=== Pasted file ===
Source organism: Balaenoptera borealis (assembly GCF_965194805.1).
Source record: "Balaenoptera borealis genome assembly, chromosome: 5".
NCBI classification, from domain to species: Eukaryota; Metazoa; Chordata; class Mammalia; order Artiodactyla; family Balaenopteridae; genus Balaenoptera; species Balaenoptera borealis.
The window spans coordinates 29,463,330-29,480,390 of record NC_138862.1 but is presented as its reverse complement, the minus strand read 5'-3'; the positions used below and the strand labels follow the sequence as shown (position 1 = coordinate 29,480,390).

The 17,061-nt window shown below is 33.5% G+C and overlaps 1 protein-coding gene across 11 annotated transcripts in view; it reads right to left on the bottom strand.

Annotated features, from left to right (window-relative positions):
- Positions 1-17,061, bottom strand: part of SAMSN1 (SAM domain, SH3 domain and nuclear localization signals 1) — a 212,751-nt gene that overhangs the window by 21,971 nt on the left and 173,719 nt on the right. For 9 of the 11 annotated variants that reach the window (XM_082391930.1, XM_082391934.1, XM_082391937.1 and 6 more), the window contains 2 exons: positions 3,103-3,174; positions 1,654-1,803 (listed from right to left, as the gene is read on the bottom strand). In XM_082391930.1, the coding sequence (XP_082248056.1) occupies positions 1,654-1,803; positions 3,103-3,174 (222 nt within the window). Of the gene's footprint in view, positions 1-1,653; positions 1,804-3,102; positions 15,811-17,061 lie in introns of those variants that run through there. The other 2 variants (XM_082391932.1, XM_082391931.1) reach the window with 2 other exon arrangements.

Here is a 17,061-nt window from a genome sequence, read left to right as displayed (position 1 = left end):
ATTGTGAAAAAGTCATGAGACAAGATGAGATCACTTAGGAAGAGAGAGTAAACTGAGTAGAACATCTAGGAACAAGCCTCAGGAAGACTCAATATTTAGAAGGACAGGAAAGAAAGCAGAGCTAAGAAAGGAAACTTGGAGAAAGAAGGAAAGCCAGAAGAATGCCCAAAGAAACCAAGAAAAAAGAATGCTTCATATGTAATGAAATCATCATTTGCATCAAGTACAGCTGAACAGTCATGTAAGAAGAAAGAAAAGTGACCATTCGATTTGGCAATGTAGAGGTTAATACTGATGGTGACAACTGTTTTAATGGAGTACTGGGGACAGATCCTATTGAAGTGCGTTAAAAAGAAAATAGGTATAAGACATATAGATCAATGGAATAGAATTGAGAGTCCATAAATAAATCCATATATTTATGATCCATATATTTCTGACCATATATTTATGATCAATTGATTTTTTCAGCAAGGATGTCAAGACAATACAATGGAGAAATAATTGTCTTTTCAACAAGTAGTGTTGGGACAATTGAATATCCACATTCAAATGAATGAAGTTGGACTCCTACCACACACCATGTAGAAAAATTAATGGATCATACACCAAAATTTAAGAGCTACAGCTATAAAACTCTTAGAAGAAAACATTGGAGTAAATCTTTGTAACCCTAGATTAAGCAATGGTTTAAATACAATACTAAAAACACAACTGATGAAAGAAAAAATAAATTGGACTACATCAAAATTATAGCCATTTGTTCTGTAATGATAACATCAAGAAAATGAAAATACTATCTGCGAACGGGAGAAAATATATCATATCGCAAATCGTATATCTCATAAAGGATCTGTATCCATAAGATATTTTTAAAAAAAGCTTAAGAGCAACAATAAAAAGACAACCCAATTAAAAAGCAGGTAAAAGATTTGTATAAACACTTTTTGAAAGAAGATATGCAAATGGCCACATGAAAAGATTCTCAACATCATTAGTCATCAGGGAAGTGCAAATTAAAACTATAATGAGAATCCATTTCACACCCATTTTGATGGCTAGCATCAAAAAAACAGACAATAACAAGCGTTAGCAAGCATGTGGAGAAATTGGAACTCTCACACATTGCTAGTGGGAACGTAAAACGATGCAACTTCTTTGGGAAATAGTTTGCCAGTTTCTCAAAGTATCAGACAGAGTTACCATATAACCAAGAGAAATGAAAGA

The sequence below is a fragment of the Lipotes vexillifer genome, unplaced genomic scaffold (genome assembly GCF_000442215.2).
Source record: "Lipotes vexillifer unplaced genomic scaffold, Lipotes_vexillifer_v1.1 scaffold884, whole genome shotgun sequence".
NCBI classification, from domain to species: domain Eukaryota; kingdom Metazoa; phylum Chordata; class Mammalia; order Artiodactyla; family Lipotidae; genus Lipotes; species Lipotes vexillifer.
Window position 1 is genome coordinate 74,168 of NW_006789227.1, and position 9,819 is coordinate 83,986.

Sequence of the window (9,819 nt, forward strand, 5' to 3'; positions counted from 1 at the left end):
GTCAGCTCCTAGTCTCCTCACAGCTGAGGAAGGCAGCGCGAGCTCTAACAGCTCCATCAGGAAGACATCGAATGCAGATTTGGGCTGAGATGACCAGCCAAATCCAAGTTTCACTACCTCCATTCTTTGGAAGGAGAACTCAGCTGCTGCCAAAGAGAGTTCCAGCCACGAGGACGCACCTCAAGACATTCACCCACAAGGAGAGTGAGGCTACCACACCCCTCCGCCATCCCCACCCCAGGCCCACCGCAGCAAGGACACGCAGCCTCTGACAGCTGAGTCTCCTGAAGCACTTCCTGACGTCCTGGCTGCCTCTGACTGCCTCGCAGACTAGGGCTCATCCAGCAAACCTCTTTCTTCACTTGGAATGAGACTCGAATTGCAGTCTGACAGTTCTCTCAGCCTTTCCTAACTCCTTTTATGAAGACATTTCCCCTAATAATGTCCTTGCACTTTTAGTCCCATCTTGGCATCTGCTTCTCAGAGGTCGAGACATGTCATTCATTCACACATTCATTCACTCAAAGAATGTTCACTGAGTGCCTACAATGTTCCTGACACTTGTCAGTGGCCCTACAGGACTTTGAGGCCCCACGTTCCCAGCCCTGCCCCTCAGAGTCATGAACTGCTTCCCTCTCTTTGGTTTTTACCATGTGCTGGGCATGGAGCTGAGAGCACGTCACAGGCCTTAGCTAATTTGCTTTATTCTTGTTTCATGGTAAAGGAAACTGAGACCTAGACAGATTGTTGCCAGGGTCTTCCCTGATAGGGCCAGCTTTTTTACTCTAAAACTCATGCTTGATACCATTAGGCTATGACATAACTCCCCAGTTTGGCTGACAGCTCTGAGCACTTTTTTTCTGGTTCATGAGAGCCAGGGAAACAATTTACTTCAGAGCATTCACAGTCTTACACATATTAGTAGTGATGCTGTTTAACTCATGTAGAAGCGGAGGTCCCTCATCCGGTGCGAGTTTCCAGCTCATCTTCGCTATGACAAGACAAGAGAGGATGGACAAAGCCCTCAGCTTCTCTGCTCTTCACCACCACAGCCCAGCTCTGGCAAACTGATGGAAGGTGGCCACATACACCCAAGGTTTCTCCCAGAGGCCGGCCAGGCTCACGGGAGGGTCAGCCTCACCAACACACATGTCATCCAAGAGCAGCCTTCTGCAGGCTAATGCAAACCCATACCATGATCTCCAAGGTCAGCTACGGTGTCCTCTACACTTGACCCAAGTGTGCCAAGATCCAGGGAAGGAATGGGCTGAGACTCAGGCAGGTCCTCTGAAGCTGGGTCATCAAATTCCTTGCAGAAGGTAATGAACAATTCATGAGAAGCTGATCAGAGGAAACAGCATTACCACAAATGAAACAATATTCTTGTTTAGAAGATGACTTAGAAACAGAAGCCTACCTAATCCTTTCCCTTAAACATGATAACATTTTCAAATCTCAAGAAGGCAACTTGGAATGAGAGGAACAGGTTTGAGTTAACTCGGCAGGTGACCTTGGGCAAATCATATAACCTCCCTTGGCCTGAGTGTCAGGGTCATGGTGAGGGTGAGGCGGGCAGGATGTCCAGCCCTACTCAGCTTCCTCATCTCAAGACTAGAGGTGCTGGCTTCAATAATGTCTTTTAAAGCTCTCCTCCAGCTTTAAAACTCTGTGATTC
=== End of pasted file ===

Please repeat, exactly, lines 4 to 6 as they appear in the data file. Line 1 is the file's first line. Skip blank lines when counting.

The window spans coordinates 29,463,330-29,480,390 of record NC_138862.1 but is presented as its reverse complement, the minus strand read 5'-3'; the positions used below and the strand labels follow the sequence as shown (position 1 = coordinate 29,480,390).

The 17,061-nt window shown below is 33.5% G+C and overlaps 1 protein-coding gene across 11 annotated transcripts in view; it reads right to left on the bottom strand.

Annotated features, from left to right (window-relative positions):